31 Scientists Push to Tie Microbes to Alzheimer’s Disease Including Lyme Disease

A journal article says herpes virus and Lyme disease bacteria are behind the mind-robbing illness, but not all researchers are convinced

March 21, 2016

Scientists have long puzzled over the root causes of Alzheimer’s disease, a devastating and typically fatal condition that currently denies more than five million Americans their cognition and memory. But in a provocative editorial soon to be published in the Journal of Alzheimer’s Disease, a cadre of scientists argue that the complex disease may have a surprisingly simple trigger: tiny brain-infecting microbes. This controversial view, which is not new, has long been dismissed as outlandish, but a growing body of work suggests it may be worth considering and further studying. If researchers can prove the theory and iron out the many argued-over details—both formidable tasks, as brain infections are difficult to study—Alzheimer’s could become a preventable illness.

The editorial, signed by 31 scientists around the world, argues that in certain vulnerable individuals—such as those with the APOE ε4 gene variant, a known Alzheimer’s risk factor—common microbial infections can infect the aging brain and cause debilitating damage.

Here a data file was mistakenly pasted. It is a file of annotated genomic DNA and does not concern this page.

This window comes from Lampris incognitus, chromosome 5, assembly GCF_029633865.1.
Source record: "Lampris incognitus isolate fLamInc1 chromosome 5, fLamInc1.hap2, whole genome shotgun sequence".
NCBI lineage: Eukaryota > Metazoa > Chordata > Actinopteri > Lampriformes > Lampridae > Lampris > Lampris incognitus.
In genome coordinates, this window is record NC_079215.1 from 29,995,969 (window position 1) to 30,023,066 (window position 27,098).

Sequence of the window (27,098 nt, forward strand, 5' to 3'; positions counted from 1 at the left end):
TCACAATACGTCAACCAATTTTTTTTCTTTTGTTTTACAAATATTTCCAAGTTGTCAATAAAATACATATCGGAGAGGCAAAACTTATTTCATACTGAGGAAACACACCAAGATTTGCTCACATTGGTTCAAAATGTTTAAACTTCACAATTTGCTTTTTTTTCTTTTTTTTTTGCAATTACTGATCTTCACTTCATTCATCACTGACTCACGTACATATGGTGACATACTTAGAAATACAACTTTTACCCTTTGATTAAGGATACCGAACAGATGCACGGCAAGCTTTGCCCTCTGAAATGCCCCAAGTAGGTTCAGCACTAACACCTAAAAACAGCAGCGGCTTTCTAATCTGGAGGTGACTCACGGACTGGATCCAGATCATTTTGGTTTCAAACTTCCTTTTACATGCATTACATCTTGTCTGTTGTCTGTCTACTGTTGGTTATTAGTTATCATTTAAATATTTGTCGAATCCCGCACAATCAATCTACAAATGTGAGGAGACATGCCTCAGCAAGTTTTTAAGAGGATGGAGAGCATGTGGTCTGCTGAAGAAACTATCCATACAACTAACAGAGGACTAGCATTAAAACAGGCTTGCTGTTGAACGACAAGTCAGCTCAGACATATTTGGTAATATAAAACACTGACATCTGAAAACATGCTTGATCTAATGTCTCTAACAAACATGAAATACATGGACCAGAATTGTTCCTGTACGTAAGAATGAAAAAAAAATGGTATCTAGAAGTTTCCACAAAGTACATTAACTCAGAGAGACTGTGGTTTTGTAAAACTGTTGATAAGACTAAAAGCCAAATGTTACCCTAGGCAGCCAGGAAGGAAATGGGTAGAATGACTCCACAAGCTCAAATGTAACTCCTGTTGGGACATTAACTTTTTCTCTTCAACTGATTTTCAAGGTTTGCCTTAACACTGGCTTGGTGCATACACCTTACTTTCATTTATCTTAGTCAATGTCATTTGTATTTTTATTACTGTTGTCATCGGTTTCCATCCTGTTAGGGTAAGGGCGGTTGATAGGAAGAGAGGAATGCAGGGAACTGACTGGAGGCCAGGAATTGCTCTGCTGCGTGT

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2 Comments

  • Laurie Linda Cody says:

    I repost much of your information on the second FB page I oversee. I started 5 years ago when LYME DISEASE came roaring back into my life and I had no ‘one’ place to find out what was happening around the world in reference to LD. Thanks for the continually excellent material, postworthy every time.

  • Rob Murray says:

    Very interesting concept and theory of the amyloid plaque being a defensive mechanism of the brain against infection.

    I hope there is money made available into this possibility. The brain fog and symptoms of ADD that Lyme b. patients experience is very worrisome and disturbing to the patient.